After she’s gone, George calls Curley’s wife a tramp, but Lennie insists she’s “purty.” George warns Lennie never to say anything like that again. Lennie begs George to let the two of them leave, stating he has a bad feeling about the ranch. George insists they should stay until they get a “stake” in the property, but admits he himself would like to leave.
George, spooked by Lennie’s having gotten them in trouble with a woman in the last town, is worried the same will happen here. Lennie also seems worried about the potential for disaster—but George knows if they pick up and move again, they’ll be even further from achieving their dream of stability.
Slim enters the bunk house. He is a grave, strong man with an “ageless face.” He sits down across the card table from George, who is lazily playing solitaire. He asks George if he and Lennie are the new guys, and whether they travel around together. George says they do—he must take care of the slow Lennie. Slim says not many guys travel around together, and laments that “ever’body in the whole damn world is scared of each other.”
Slim, like the boss, is surprised by George and Lennie’s friendship and mutual care for one another—but rather than expressing suspicion, he expresses something like envy. This suggests that despite (or perhaps because of) the rough environment of itinerant laborers’ lives in the American West, many men are looking for companionship despite their initial skepticism and reservations toward trusting others.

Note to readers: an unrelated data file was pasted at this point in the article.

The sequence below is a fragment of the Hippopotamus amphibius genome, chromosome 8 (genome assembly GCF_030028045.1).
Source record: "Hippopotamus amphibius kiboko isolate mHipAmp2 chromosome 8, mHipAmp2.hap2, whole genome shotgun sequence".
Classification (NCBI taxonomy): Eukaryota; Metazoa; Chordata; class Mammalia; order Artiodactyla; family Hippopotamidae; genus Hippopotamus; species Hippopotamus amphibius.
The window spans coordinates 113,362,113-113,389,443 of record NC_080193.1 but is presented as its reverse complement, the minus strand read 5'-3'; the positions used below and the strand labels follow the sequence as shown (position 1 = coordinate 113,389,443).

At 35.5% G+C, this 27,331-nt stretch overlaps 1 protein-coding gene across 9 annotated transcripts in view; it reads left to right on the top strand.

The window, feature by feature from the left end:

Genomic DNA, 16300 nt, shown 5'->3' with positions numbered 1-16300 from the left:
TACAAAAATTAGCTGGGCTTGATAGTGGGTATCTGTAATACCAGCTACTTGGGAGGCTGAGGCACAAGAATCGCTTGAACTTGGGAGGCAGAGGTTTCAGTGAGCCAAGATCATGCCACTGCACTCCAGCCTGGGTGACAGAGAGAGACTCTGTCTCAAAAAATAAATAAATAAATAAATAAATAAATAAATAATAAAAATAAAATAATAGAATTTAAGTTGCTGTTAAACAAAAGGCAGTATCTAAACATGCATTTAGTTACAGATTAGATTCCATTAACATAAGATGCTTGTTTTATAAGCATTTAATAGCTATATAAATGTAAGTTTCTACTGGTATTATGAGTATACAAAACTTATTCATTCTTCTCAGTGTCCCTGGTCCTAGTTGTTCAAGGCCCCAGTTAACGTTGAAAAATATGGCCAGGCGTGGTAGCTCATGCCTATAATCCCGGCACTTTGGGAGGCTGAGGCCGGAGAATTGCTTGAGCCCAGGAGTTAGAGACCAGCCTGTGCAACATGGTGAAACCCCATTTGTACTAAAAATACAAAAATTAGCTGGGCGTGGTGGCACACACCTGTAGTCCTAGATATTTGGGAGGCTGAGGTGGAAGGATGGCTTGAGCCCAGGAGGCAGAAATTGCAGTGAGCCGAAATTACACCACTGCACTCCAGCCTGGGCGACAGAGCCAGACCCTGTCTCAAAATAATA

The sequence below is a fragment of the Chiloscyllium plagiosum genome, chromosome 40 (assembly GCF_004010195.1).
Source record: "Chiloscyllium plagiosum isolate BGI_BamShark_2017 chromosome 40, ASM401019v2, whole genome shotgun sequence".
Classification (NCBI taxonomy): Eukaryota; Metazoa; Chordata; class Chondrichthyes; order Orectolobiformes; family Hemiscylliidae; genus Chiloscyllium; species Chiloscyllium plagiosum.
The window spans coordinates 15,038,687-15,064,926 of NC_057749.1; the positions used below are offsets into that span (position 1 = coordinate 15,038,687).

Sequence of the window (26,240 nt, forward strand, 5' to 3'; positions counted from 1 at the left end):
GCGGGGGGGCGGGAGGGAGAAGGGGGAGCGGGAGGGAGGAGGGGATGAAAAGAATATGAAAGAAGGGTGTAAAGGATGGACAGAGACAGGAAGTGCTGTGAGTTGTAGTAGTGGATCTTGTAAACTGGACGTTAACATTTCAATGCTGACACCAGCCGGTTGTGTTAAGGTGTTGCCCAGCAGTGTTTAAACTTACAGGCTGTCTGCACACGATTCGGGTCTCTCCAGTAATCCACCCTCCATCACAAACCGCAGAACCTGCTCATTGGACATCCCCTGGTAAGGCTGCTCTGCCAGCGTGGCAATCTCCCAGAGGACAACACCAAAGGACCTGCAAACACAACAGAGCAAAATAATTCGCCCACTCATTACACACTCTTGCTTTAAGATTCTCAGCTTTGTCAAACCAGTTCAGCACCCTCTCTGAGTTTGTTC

A large man with a big stomach comes into the bunk house. Slim introduces him to George and Lennie as Carlson. Carlson asks Slim whether his dog had her litter of puppies yet, and Slim says she gave birth last night. Nine puppies were born, he says, though he drowned four of them for fear she wouldn’t be able to feed them all. Carlson says that Slim should do Candy a favor and shoot his lame, smelly old dog, then give him one of the new puppies to raise. Before Slim can answer him, the dinner bell rings, and Slim and Carlson hurry to leave the bunk house.